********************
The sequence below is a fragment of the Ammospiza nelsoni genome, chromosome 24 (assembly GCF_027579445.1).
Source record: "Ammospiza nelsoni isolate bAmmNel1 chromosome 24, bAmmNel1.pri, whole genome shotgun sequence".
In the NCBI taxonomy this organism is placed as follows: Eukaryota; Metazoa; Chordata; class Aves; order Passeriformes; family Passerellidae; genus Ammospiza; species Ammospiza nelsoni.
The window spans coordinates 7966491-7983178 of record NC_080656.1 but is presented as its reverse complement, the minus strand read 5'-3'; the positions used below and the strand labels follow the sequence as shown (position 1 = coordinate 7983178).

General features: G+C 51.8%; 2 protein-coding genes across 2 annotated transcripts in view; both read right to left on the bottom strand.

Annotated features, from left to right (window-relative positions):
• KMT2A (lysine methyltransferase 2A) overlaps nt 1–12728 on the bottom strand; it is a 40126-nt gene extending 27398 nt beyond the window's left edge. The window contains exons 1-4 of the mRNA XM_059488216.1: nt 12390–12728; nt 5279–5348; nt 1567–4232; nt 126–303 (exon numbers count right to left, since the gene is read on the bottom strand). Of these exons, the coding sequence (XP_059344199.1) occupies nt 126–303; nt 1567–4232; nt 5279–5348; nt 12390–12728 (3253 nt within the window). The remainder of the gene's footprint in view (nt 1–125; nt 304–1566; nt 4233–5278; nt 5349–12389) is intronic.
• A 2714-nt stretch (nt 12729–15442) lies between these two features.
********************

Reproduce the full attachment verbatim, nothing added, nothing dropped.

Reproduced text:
The sequence below is a fragment of the Ammospiza nelsoni genome, chromosome 24 (assembly GCF_027579445.1).
Source record: "Ammospiza nelsoni isolate bAmmNel1 chromosome 24, bAmmNel1.pri, whole genome shotgun sequence".
In the NCBI taxonomy this organism is placed as follows: Eukaryota; Metazoa; Chordata; class Aves; order Passeriformes; family Passerellidae; genus Ammospiza; species Ammospiza nelsoni.
The window spans coordinates 7966491-7983178 of record NC_080656.1 but is presented as its reverse complement, the minus strand read 5'-3'; the positions used below and the strand labels follow the sequence as shown (position 1 = coordinate 7983178).

General features: G+C 51.8%; 2 protein-coding genes across 2 annotated transcripts in view; both read right to left on the bottom strand.

Annotated features, from left to right (window-relative positions):
• KMT2A (lysine methyltransferase 2A) overlaps nt 1–12728 on the bottom strand; it is a 40126-nt gene extending 27398 nt beyond the window's left edge. The window contains exons 1-4 of the mRNA XM_059488216.1: nt 12390–12728; nt 5279–5348; nt 1567–4232; nt 126–303 (exon numbers count right to left, since the gene is read on the bottom strand). Of these exons, the coding sequence (XP_059344199.1) occupies nt 126–303; nt 1567–4232; nt 5279–5348; nt 12390–12728 (3253 nt within the window). The remainder of the gene's footprint in view (nt 1–125; nt 304–1566; nt 4233–5278; nt 5349–12389) is intronic.
• A 2714-nt stretch (nt 12729–15442) lies between these two features.